cnbc.com / By Ralph Atkins Financial Times / Published: Wednesday, 23 Jan 2013 | 2:01 AM ET
Who would have thought six months ago that in early 2013 the euro would rank among the world’s strongest-looking currencies?
Europe’s single currency has risen almost 7 percent on a trade-weighted basis since late July. It is up more than 25 percent against the yen and 10 percent against the dollar.
The currency’s strength follows European Central Bank action to remove the risk of a eurozone break-up. It also reflects global economic power playing – or what Jens Weidmann, Bundesbank president, warned on Monday was the “increased politicization” of exchange rates.
Mr Weidmann meant Japan, which on Tuesday starting pushing more aggressively for an inflationary stimulus. But the US remains bent on quantitative easing, while sterling’s weakness has been semi-officially endorsed in the UK (the eurozone’s most important export destination) and encouraged by talk of exiting the European Union.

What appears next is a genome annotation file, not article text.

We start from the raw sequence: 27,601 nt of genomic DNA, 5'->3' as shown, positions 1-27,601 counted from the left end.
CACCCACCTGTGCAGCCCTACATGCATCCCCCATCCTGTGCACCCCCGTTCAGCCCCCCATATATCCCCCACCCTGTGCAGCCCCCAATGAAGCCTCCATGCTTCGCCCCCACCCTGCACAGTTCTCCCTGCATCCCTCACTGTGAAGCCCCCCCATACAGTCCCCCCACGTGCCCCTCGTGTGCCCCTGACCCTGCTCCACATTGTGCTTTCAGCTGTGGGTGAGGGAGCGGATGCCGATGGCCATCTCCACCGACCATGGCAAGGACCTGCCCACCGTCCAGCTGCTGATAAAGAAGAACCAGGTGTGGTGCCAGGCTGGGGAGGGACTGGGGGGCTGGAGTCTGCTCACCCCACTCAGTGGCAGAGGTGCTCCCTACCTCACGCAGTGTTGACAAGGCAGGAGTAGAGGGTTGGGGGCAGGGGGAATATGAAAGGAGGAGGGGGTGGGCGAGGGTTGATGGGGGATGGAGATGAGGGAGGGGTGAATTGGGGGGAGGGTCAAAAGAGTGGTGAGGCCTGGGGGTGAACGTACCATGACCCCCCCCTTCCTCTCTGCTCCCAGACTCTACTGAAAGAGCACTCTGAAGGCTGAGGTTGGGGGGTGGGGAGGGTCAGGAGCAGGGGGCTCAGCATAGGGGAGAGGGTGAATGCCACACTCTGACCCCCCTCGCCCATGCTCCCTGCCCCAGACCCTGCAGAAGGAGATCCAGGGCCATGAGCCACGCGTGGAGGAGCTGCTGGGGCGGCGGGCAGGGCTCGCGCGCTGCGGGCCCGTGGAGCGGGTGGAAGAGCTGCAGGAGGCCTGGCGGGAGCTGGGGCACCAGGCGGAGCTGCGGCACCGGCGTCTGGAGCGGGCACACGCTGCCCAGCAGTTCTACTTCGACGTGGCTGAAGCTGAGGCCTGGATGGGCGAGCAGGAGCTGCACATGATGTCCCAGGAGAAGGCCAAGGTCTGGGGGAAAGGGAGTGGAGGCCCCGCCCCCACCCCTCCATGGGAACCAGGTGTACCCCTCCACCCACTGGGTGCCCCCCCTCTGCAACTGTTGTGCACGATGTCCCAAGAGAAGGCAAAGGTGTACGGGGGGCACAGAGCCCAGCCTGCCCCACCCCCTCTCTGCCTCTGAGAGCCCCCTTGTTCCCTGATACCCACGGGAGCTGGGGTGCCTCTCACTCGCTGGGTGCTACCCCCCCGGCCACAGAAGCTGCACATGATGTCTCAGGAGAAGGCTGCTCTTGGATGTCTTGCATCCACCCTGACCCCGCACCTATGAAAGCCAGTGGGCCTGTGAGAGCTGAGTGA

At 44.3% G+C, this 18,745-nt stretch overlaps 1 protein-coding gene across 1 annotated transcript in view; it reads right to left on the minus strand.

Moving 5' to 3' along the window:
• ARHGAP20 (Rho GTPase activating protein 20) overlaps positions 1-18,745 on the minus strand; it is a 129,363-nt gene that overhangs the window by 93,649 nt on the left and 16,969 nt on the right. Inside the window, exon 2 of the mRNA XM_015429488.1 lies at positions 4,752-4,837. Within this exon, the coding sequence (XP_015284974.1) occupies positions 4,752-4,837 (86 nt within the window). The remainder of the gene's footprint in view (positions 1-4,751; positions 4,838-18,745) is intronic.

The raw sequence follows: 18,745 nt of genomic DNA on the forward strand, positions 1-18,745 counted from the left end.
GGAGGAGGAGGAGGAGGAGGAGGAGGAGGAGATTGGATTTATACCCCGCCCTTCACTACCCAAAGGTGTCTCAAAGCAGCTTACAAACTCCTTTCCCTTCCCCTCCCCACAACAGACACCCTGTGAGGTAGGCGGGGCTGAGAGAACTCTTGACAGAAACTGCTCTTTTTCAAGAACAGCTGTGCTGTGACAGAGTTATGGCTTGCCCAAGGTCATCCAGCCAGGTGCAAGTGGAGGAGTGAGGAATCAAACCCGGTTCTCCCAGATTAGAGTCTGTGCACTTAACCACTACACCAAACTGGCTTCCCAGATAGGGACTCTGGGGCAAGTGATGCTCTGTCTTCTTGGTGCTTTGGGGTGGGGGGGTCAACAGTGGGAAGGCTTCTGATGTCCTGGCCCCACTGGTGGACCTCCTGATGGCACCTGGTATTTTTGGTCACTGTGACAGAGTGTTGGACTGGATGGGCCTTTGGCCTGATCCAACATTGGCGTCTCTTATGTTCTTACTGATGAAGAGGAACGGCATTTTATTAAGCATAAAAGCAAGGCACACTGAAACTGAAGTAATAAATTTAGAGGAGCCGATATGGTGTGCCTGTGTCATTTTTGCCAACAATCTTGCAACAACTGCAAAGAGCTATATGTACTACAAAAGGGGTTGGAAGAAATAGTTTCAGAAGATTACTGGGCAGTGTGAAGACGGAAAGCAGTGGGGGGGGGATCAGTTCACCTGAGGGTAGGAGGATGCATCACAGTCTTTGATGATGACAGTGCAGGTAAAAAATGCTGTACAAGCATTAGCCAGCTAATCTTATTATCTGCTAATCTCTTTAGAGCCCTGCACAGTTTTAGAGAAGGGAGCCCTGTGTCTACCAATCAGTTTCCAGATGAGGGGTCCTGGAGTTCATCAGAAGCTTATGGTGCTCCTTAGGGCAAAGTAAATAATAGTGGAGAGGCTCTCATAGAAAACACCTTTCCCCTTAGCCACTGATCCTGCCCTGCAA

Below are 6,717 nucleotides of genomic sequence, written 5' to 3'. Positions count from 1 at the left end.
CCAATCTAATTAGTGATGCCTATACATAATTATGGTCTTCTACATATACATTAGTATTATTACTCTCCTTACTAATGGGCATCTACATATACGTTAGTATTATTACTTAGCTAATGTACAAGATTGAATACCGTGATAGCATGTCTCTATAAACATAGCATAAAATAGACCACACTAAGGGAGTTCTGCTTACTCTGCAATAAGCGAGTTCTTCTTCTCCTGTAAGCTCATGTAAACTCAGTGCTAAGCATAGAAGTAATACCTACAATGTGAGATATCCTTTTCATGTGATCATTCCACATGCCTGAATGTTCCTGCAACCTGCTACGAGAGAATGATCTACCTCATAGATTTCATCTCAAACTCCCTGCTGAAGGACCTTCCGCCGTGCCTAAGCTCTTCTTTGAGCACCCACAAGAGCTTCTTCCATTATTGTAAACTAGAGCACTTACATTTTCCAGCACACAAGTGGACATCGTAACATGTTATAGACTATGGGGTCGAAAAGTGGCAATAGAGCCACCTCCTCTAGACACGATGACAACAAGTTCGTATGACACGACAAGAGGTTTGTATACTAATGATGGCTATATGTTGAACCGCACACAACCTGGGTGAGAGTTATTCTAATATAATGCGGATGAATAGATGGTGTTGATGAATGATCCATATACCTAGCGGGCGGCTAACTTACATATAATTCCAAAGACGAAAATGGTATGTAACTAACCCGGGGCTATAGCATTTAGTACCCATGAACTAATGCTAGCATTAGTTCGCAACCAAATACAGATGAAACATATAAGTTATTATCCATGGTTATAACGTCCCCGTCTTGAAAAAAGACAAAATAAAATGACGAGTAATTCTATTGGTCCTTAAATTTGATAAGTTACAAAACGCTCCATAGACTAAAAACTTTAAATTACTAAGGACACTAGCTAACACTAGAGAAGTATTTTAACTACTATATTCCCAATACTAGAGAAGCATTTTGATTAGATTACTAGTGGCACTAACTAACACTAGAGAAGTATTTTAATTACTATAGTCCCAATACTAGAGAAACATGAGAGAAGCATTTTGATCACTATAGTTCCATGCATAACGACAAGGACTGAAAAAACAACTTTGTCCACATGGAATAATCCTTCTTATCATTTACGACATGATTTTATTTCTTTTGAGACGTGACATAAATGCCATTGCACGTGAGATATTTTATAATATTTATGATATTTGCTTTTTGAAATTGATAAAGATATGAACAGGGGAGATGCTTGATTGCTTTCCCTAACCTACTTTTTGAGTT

If a covert currency war is under way, the ECB is missing in action – which raises questions about the central bank’s level of concern.
One might even have the impression the ECB was not bothered. At the end of last year, Mario Draghi, ECB president, appeared to be trying to talk the currency down, letting slip that a further loosening of eurozone monetary policy had been actively discussed at December’s meeting and striking a gloomy tone on eurozone economic prospects.